From pv magazine USA
The US Department of Energy’s Lawrence Berkeley National Laboratory (LBNL) has released an analysis of full plant generation degradation of the 31GW solar power fleet in the United States. The analysis shows that total system degradation averages 1.2% per year – greater than what is projected in many observed power purchase agreements.
However, the analysis highlights two nuances in the data that paint a picture of stronger performance. First – newer (post 2014) and larger (greater than 25MW) facilities are showing only 0.7% of system-wide degradation. The second nuance in the data is that older facilities show a bump in generation in their later years. This suggests that repairs start in year seven, result in increased generation in year eight, and that performance improvements in subsequent years are sustained.
In fact, looking at year nine in the above chart – it appears that older facilities nearly reach their year one capacity factors. If this data pans out, it speaks volumes to repowering opportunities in the future.
These two data points suggest that newer and larger facilities are improving in both quality and O&M compared to their predecessors. It implies that older facilities are being upgraded or repaired by asset owners seeking to improve returns.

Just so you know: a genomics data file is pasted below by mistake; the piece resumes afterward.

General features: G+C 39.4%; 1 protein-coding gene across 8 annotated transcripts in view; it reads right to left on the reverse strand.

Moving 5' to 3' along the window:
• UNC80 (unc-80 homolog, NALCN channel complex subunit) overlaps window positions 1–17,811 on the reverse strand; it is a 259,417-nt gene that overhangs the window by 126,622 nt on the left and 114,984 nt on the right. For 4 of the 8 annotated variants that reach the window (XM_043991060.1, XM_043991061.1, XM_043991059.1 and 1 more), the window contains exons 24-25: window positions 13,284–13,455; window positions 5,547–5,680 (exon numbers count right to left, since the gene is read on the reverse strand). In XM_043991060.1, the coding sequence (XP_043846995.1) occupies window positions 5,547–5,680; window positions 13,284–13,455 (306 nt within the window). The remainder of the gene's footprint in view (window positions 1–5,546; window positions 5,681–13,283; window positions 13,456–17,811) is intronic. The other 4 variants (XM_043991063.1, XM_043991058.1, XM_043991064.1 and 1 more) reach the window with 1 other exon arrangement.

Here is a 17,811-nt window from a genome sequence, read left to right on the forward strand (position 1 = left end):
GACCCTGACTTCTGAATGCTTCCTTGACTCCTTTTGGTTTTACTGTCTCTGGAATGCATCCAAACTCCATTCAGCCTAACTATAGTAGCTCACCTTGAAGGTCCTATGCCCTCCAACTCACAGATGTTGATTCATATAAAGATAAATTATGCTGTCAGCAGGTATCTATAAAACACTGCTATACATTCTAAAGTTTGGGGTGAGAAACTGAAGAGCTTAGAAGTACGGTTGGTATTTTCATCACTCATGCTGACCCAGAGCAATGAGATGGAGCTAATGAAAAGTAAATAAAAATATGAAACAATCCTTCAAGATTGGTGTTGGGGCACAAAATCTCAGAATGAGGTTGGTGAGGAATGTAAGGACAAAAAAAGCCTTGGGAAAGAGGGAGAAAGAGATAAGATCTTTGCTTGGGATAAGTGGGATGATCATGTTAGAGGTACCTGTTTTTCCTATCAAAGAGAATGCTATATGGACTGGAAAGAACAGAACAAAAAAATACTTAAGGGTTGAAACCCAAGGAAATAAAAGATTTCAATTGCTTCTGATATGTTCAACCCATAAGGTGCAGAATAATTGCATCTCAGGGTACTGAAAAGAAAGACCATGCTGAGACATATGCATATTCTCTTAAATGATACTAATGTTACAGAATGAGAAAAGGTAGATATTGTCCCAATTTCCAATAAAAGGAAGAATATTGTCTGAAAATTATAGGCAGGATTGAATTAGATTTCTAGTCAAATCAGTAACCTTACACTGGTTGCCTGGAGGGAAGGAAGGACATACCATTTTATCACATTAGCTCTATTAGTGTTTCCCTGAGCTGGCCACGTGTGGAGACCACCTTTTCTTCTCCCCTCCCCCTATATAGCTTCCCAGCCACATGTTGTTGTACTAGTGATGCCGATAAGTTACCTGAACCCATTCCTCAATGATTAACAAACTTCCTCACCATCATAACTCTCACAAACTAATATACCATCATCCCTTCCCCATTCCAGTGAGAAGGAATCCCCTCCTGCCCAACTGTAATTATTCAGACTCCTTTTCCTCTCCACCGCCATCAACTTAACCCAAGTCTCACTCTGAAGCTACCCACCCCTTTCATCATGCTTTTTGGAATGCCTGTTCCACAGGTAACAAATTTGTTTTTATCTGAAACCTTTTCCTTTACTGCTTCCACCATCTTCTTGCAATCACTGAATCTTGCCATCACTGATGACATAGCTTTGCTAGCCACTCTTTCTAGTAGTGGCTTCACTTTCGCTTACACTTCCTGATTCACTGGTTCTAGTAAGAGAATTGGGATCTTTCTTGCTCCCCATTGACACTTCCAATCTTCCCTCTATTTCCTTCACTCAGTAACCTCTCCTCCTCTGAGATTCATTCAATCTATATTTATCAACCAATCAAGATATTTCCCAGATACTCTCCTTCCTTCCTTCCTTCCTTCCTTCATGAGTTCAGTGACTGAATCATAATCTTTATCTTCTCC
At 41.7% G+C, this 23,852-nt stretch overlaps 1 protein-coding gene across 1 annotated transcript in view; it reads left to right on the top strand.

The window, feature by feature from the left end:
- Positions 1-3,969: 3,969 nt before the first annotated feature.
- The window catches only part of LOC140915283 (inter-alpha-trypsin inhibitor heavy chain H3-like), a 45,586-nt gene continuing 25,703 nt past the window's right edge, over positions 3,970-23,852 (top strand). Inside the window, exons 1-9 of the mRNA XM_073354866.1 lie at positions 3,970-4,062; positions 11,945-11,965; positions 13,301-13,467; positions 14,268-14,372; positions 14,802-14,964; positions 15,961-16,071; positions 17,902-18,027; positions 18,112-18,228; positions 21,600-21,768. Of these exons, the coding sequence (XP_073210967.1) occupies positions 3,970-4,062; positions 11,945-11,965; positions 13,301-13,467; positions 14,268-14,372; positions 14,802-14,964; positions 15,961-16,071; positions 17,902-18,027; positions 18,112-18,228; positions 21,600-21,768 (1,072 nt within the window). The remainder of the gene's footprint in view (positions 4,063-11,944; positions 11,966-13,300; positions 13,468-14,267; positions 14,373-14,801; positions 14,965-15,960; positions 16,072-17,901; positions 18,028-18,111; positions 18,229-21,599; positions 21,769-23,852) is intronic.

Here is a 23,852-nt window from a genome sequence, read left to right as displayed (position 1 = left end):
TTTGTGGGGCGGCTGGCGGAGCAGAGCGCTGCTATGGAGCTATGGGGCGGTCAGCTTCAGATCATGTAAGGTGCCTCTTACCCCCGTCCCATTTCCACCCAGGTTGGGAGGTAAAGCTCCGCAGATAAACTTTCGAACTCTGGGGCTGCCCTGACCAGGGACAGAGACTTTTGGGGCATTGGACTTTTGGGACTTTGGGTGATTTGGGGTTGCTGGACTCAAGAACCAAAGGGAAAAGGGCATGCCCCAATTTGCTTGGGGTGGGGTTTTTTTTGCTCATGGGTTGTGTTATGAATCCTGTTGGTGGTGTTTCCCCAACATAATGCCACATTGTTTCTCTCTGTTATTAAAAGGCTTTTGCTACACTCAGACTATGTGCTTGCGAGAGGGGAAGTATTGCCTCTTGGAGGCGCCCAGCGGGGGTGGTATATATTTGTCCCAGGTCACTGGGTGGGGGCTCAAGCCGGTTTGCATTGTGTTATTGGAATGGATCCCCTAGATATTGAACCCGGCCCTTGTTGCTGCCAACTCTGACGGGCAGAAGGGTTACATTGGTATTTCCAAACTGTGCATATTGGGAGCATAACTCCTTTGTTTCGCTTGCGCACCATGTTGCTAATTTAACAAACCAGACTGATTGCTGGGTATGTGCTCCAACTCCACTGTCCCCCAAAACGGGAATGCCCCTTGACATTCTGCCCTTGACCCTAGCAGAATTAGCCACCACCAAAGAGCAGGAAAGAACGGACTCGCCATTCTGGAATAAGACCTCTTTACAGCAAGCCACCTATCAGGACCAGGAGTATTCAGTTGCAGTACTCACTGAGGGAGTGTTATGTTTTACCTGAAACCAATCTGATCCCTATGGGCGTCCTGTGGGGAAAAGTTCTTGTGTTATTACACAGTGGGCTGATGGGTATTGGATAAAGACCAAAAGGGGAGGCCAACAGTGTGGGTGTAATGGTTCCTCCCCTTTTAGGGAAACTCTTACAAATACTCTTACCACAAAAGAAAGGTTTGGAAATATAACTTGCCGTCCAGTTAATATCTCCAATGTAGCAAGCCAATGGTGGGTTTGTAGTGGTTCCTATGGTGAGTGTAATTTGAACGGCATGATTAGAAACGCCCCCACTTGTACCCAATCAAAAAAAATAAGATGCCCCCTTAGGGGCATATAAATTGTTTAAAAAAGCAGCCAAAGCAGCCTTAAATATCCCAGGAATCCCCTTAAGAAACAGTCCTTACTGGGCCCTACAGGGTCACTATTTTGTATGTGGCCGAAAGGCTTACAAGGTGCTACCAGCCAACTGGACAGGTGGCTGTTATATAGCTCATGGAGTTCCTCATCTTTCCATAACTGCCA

Often, solar assets in the US are resold to new owners after the fifth full year of operation due to the Investment Tax Credit structure. The bump in year eight and nine may be attributed to the asset transfer occurring in year six, as analysis and repairs occur in year seven, and results show up shortly thereafter.
In “Plant-level performance and degradation of 31 GW-DC of utility-scale PV in the United States,” the researchers attempt to tease out recoverable versus non-recoverable degradation losses. Recoverable losses are defined as correctable performance issues, like soiling or tracker malfunction, while unrecoverable losses are typically due to solar module delamination or solar cell hot spots. Naturally, these losses are larger than those of solar modules alone, as modern solar panels are typically warrantied at or below 0.5% of degradation per year.
Singular events – failures of fuses, trackers, breakers, and inverters – can briefly, but dramatically cut solar power facility outputs. The author notes that inverters or breakers may cut 100% of plant output, and that fuses can cut around half of a plant’s output. Individual tracker failures and curtailment may result in a 20-30% reduction to a plant’s output.
Of course, solar modules degrade slowly, and indefinitely, thus the wide and ever increasing dark blue bar. Interestingly, when the authors modeled losses based on solar module manufacturers, they found no statistically significant differences amongst the standard silicon module manufacturers. However, plants powered by thin film products – namely First Solar – showed 30% less annual degradation.
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